Protecting the Arctic: The Government's response - Environmental Audit Committee Contents

1  Introduction

1. We published our report on Protecting the Arctic in September 2012.[1] The Government's response to our report, published in January 2013, did not accept the majority of our recommendations.[2] We had called for a moratorium on further Arctic oil and gas drilling and for the UK Government to set out its strategy for the Arctic. The Government told us that it did not intend to adopt an enhanced role in Arctic matters, either on environmental protection or oil and gas activities. Our previous NGO witnesses were "underwhelmed" by the Government response, which they considered demonstrated a "certain level of complacency", with "warm words" not backed up with specific actions. It was evident, they told us, that the Government "was seeking a business-as-usual scenario".[3]

2. The Government did agree, however, to make its Arctic policies more accessible by publishing an 'Arctic Policy Framework' in Summer 2013.[4] This report is our contribution to the development of that framework. As well as looking at how the Government has gone about developing that framework document, in this follow up inquiry we have examined the Government's response to our 2012 report and assessed developments in the intervening period. In our earlier report we signalled our intention to hold further evidence sessions on two outstanding matters: the results of the first set of ice-volume data from the Cryosat-2 satellite, and Shell's postponed Arctic drilling programme in 2012. We wanted to take oral evidence from Shell on its Alaska programme during this follow-up inquiry, including on the grounding of its Kulluk rig in December 2012, but the company felt unable to accept our invitation because of continuing regulatory investigations by US authorities (paragraphs 18-25). We will take further oral evidence from the company in the Autumn, once the US reviews into its Arctic drilling programme are complete. In the meantime Shell provided us with written evidence.[5]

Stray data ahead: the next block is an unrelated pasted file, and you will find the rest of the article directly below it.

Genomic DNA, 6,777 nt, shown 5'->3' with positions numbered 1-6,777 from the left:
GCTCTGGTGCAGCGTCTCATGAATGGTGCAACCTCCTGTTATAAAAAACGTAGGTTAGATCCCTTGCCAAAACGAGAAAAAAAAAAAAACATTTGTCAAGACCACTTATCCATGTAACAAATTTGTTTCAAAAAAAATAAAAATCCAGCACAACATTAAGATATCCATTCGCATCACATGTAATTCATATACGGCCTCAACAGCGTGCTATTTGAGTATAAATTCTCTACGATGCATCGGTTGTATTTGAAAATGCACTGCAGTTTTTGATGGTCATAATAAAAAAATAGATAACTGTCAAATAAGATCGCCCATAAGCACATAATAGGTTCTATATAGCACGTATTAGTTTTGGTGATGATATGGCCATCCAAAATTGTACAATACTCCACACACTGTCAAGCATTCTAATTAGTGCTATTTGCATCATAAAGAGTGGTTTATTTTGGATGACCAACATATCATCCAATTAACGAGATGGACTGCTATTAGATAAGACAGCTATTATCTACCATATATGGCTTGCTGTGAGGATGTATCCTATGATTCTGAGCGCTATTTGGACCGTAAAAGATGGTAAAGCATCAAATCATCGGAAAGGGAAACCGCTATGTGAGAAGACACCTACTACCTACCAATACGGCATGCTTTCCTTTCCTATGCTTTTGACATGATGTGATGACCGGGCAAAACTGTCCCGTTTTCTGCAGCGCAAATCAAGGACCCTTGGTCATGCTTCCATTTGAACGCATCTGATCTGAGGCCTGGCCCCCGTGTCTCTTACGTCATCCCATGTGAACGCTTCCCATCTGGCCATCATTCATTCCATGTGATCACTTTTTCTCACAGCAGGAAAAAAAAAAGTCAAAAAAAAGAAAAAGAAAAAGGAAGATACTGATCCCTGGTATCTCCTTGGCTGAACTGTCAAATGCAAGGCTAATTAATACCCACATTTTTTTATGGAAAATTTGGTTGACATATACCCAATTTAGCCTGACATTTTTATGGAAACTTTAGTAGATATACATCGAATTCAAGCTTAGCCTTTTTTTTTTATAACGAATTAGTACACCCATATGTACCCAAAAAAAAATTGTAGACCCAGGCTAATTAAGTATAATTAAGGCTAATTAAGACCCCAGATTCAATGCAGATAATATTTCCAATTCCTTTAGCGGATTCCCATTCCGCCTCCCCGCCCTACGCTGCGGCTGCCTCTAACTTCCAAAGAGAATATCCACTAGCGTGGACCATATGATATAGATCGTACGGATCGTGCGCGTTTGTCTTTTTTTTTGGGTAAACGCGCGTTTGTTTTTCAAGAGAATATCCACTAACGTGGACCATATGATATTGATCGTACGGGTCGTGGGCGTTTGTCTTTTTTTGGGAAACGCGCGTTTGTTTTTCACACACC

3. In this follow up inquiry, we took evidence from the NGO witnesses to our previous inquiry, as well as from Professor Andrew Shepherd of University of Leeds[6] who has been analysing recent Cryosat-2 satellite measurements of sea-ice volume loss, the Met Office,[7] and Mark Simmonds MP, Parliamentary Under Secretary of State in the Foreign and Commonwealth Office, and Jane Rumble, Head of the Polar Regions Unit in the FCO.

1   Environmental Audit Committee, Second Report of Session 2012-13, Protecting the Arctic, HC 171, []. Back

2   Environmental Audit Committee, Third Special Report of Session 2012-13, Protecting the Arctic: Government Response to the Committee's Second Report of Session 2012-13, HC 858, []. Back

3   Q 1 [Ruth Davis, Greenpeace; Rod Downie, WWF-UK; Liz Gallagher, E3G] Back

4   Protecting the Arctic: Government Response to the Committee's Second Report of Session 2012-13, op cit. Back

5   Ev 21 Back

6   Oral evidence taken in our Progress on Carbon Budgets inquiry (HC (2013-14) 60-ii) Back

7   ibid Back

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Prepared 27 July 2013